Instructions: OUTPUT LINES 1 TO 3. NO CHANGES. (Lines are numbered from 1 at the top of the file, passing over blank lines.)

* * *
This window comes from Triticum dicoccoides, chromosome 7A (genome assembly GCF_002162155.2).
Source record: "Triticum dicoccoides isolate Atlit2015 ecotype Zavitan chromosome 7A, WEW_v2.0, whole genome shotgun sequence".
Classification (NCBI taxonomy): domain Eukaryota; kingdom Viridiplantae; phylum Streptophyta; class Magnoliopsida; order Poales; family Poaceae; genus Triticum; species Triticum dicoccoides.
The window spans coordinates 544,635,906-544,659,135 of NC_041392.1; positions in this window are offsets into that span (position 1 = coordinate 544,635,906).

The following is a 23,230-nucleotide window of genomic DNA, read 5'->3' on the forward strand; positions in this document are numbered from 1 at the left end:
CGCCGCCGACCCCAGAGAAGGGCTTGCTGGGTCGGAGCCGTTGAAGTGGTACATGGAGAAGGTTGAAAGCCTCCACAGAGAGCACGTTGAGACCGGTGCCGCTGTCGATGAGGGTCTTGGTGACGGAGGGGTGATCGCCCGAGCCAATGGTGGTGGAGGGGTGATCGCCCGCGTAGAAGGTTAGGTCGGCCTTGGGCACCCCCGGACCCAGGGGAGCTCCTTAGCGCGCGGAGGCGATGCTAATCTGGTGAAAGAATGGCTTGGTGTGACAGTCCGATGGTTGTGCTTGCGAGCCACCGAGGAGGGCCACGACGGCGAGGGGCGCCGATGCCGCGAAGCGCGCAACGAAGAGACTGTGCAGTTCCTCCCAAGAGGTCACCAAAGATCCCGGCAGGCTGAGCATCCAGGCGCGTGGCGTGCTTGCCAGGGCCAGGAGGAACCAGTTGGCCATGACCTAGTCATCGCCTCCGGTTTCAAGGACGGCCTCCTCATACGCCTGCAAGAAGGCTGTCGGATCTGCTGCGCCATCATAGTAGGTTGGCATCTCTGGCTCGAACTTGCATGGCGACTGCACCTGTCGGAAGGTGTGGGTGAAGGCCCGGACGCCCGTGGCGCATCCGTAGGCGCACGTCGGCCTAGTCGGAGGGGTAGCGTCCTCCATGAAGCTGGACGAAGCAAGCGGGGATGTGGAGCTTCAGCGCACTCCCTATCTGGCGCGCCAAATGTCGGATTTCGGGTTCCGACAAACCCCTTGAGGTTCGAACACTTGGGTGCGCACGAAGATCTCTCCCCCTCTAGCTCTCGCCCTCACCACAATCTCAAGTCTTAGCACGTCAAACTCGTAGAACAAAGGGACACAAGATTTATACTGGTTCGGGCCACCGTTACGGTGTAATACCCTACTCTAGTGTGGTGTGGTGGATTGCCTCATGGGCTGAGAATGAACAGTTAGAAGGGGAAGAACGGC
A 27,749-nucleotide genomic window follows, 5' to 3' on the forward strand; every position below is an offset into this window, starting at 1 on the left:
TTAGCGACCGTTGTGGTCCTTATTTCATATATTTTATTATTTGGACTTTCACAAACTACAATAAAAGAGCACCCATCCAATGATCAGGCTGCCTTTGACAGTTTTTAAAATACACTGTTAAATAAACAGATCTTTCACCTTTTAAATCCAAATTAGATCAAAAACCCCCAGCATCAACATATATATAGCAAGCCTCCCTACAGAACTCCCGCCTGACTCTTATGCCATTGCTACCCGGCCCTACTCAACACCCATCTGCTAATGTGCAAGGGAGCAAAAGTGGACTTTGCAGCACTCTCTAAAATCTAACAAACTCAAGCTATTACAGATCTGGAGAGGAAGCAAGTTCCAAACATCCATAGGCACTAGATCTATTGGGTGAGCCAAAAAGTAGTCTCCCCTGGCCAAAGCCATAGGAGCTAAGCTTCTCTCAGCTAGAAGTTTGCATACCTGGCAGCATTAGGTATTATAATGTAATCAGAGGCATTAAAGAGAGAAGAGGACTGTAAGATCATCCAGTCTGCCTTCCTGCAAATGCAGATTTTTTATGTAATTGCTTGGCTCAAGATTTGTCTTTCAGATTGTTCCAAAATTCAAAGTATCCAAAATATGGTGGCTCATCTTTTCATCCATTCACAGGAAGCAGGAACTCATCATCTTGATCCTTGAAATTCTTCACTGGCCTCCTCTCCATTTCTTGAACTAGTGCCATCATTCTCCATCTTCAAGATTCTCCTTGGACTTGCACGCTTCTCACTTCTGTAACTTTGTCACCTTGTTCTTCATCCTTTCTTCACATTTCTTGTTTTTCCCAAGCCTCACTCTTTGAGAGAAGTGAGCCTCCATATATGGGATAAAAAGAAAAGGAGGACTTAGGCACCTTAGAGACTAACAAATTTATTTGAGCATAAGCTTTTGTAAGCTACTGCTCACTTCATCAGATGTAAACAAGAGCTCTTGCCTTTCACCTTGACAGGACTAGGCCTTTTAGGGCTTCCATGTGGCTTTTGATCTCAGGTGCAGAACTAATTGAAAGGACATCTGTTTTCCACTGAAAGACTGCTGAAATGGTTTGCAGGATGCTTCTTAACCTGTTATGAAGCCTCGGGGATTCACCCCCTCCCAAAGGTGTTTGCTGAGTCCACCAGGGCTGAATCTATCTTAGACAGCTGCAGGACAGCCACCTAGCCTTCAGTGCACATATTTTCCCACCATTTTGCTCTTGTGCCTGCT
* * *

This window comes from Triticum dicoccoides, chromosome 7A (genome assembly GCF_002162155.2).
Source record: "Triticum dicoccoides isolate Atlit2015 ecotype Zavitan chromosome 7A, WEW_v2.0, whole genome shotgun sequence".
Classification (NCBI taxonomy): domain Eukaryota; kingdom Viridiplantae; phylum Streptophyta; class Magnoliopsida; order Poales; family Poaceae; genus Triticum; species Triticum dicoccoides.